At the momentwe have no plans to change anything; businesses will run as before. But, the difference is that we are now one company and the feeling is sinking in and cross-selling will happen now. The silos are going. And the fact that we are one large integrated group will help us introduce clients to each other and work together as a larger team so that the client gets a benefit out of it.


What are future plans for growth? Is an IPO on the table to expand?

If we want to grow, IPO is an option. But, there are two opinions on an IPO. We run a profitable business and want to grow it. We have opened subsidiaries in Singapore, Dubai and Bangladesh and we already have a company in the US. These primarily extend services in the areas of research and analytics and also marketing consultancy services in the US. Advertising at one level is now a low-tech business, unless there is some seriously differentiated offering. In areas of research, we can offer differentiated service such that those markets can see value in. Here we already do multi-country projects from India for international clients. A lot of collaboration is happening between the research and analytics groups. That kind of collaboration is still not visible in RK Swamy. It’s because the advertising clients have always wanted to hire different specialists for different tasks. It is going to take time.


What about your digital play? Do you today offer the full stack ranging from print, TV, digital and social media marketing?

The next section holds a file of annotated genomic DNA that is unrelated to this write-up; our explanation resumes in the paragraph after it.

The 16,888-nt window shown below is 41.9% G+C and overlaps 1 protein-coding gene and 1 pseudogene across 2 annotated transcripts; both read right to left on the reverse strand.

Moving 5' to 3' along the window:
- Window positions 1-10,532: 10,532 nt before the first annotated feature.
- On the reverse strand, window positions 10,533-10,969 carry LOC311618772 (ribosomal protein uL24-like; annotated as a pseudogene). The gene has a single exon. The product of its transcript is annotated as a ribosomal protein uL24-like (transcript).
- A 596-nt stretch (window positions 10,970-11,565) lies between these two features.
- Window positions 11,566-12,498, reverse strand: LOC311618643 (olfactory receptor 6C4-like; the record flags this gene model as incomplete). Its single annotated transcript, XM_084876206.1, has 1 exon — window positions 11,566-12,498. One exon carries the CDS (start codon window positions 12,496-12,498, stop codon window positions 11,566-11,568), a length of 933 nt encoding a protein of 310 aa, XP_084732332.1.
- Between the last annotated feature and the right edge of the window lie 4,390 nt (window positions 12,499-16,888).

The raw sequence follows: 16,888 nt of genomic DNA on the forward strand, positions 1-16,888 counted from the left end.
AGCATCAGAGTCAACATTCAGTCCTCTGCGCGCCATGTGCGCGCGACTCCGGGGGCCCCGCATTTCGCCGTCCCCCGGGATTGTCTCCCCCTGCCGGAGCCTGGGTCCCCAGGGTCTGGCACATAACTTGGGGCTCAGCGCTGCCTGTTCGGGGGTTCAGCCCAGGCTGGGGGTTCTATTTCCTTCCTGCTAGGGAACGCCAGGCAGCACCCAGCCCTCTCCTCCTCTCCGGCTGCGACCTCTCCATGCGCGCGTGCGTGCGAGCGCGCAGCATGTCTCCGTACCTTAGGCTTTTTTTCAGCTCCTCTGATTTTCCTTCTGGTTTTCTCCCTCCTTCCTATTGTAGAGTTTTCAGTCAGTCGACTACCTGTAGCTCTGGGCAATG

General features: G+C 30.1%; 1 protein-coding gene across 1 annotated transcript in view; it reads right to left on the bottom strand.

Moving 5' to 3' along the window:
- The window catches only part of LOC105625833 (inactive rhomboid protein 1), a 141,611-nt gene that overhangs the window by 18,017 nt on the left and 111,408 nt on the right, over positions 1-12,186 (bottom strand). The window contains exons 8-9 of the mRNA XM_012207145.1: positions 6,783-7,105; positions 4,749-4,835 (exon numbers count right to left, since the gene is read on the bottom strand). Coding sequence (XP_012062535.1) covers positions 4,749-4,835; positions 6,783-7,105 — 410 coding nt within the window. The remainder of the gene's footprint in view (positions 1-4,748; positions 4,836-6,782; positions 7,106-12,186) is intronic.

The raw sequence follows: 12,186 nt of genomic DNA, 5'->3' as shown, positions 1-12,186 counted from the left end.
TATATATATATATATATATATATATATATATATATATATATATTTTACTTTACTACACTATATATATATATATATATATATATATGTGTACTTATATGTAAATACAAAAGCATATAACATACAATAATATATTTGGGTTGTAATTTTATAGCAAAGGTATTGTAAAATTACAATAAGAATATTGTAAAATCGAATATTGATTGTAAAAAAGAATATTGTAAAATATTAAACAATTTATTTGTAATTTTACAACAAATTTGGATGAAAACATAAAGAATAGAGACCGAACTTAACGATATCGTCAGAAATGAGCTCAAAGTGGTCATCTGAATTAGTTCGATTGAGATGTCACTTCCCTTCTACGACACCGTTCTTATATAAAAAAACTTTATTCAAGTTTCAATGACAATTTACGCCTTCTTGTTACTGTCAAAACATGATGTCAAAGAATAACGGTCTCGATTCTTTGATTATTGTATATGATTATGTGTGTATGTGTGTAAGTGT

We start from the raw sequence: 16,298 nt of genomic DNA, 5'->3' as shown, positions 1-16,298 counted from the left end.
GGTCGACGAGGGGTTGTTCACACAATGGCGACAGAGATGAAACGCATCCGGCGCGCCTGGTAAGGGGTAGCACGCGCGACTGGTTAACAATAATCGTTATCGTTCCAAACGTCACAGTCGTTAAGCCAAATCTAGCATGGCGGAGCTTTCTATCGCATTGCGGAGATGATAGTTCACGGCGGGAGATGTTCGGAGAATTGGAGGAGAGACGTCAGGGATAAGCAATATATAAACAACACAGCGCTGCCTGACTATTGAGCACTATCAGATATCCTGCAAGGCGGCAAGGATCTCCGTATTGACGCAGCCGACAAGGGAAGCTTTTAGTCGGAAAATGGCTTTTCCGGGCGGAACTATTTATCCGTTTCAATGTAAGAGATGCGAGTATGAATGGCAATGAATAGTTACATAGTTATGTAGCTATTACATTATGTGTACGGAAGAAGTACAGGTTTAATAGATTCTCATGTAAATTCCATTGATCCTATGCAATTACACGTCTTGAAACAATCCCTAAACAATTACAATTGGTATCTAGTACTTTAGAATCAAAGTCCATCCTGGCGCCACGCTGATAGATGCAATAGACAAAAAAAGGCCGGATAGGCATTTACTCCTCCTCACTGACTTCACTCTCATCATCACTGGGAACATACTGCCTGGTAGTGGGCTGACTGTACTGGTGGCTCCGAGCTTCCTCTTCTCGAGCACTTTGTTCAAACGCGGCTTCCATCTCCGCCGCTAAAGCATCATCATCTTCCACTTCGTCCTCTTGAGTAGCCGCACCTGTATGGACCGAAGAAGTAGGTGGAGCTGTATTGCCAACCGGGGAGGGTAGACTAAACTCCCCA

We have a very strong digital play; as a matter of fact, we have specific groups of people who focus on digital. We have large digital clients, who spend a lot of money with us. Today, you can’t be in advertising without doing digital work. From the very beginning, we never looked at digital as a specialist medium; it’s just like another media so, don’t complicate your life by treating it as a special beast, and having a specialist separate group for it. People have been trained to look at things holistically (i.e including digital) to solve a problem and deliver a solution.


RK Swamy has had some traditional long-standing clients, right?

Yes, we have long-standing ones such as RBI, SBI, LIC. Hawkins has been a client for long. They became a client in 1985, 37 years ago. The same values that their founder Brahm Vasudev had, the current generation also has. If they have stayed on with us for all these years, we must have been doing something right for them. Then there are clients like Amrutanjan, TAFE, Magicbricks, Havells which have been growing very well. We work for south India’s largest edible oil brand, Gemini. They have been a huge success story as well.


The new age start-ups are not looking at the traditional big guys in advertising. Is that impacting larger agencies?

They don’t want to partner anyone on a long-term basis. They do projects. There are a lot of small boutique companies that have sprung up, started by successful advertising professionals. They have good credentials and have relationships with clients, and it’s easy to do a project with them than have a long term relationship which is monthly-feesbased. It’s a transactional kind of relationship. I believe that it’s easy for clients to give a project than to enter a long-term relationship since it’s cost effective. But a long-standing relationship with a larger agency helps with continuity as it has organisational memory on what was done few years ago and what worked and didn’t.